Copywriter Miranda Barrett, discusses the Post Pandemic Anxiety event at this year's Wellbeing Festival.

If working remotely has become ‘the new normal’, where does that leave life after lockdown? As part of the dentsu Wellbeing Festival we heard from a panel of experts about post-lockdown anxiety, how nature can play a part in recovery, and what leaders can do to support their teams. We were joined by:

Dr Julie Smith – clinical psychologist, and mental health advocate, her mental health awareness videos have reached several million followers on TikTok.

Kate Harris – regional director of the advertising and marketing industry charity NABS who has worked to improve mental health and wellbeing in the industry for over twenty years.

William Baldwin-Cantello – WWF board trustee and author of the free nature-based mental health guide, ‘Thriving through nature’.

Here’s what they had to say…

For many, post-lockdown anxiety centres around work; even small actions like travelling on public transport can provoke stress, and while we are right to be cautious, the worry can become overwhelming. Dr Smith encouraged acknowledgement of these feelings; this is a big change, in many ways as big as the initial transition to remote working. It’s important to keep in mind that the more an action is repeated, the less the fight-or-flight response is triggered as your brain slowly gets used to it. After an anxious response she encourages self-compassion; take a walk, a hot bath or a gaming session to calm your mind, and congratulate yourself for overcoming your fear.

As for right now, lockdown working is particularly difficult in the creative industries. Home distractions and technical difficulties make it hard to replicate that in-person creative environment, particularly creative discussion.

Collaboration breeds creativity – Katie Harris.

Where you might take a break or chat to your colleagues to give your mind a rest, working from home your routine is much more one-note, and the worlds of work and rest blend. This can lead to creative exhaustion.

One of the best ways to give your brain a break is interacting with nature. William Baldwin-Cantello recommends spending time in nature on a regular basis, even if that’s as simple as going for a walk in the park. Studies show an inherent psychological benefit in spending time in nature, but nature also facilitates activities that benefit wellbeing, like exercise and socialising.

Surveys show that 70% of people find that spending time in nature lifts their mood, and 2/3rds find they are calmed, and their mental wellbeing improves. – William Baldwin Cantello

For those without ready access to nature, interaction is even more important. Bring plants inside the home and try to really engage with them – perhaps by sketching or taking rubbings of leaves and flowers. Where you can’t get access, build a natural space in the home with photographs and natural sounds.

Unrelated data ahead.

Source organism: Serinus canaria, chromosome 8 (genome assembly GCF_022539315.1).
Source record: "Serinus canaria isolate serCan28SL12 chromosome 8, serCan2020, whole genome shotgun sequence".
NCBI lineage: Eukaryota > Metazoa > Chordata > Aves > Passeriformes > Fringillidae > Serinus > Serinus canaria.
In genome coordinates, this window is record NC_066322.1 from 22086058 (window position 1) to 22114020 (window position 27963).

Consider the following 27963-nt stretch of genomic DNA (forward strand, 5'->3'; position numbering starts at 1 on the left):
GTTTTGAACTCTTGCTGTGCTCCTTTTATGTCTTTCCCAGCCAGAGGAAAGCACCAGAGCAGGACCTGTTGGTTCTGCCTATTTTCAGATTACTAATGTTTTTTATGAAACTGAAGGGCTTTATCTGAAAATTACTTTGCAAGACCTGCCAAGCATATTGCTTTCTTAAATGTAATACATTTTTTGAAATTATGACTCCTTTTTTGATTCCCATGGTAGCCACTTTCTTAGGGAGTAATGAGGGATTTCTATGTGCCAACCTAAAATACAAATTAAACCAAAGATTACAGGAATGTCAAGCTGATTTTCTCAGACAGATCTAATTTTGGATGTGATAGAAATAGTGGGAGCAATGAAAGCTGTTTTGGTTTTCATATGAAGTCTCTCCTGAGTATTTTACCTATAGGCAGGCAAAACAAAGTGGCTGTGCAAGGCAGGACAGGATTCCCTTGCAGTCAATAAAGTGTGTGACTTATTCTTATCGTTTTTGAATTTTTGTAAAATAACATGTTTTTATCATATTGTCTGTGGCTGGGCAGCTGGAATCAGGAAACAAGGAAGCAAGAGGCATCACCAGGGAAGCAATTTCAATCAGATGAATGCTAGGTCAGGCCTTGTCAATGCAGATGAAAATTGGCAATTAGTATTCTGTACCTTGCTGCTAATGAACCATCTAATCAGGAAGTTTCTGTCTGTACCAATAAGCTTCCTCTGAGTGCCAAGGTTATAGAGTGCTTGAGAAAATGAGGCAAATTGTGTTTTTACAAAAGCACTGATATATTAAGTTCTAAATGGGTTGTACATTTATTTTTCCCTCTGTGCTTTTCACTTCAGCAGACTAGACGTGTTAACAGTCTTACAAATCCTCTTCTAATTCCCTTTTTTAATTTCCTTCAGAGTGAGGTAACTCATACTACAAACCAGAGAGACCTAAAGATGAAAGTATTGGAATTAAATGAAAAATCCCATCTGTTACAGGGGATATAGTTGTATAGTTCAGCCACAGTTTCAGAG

Katie Harris seconded this, as well as suggesting tips for reducing Zoom fatigue. This can be helped by keeping meetings short, scheduling time for social calls, and sticking to the topic at hand. Just as important as these workarounds, however, is saying no. Sometimes a zoom call is not necessary, or you are just not in the frame of mind – you have the right to refuse and find another format that suits you.

But what about those who will remain in lockdown after others return? It is the responsibility of leaders, Katie Harris asserted, to ensure there is no stigma attached to those still working remotely. She likens it to those on maternity leave returning to work part-time; rather than judgement or exclusion, there should be empathy and understanding. She asked leaders to be “cognizant” of any change in colleagues’ behaviour that might indicate an impact on their wellbeing, and following up when such a change is noticed, even when that person is working remotely. Dr Smith also stated the importance of social inclusion. Chatting over a coffee break or grabbing lunch with a colleague are part of the fabric of work; missing out on them, especially when others are returning to them, can have a real impact on our wellbeing.

It can be easy to underestimate these small moments of connection. – Dr Julie Smith.

Those returning to work should actively include those still working remotely. That could be through techniques used during lockdown, such as zoom calls, online games and scheduled social meetings, or the leadership team can collaborate to schedule something safely in person, such as an hour’s walk around the park.

In short, just as we pulled together to navigate the unknown waters of lockdown, so too must we be patient and understanding of one another in the weeks to follow.

Illustrations for the festival by Hannah Robinson.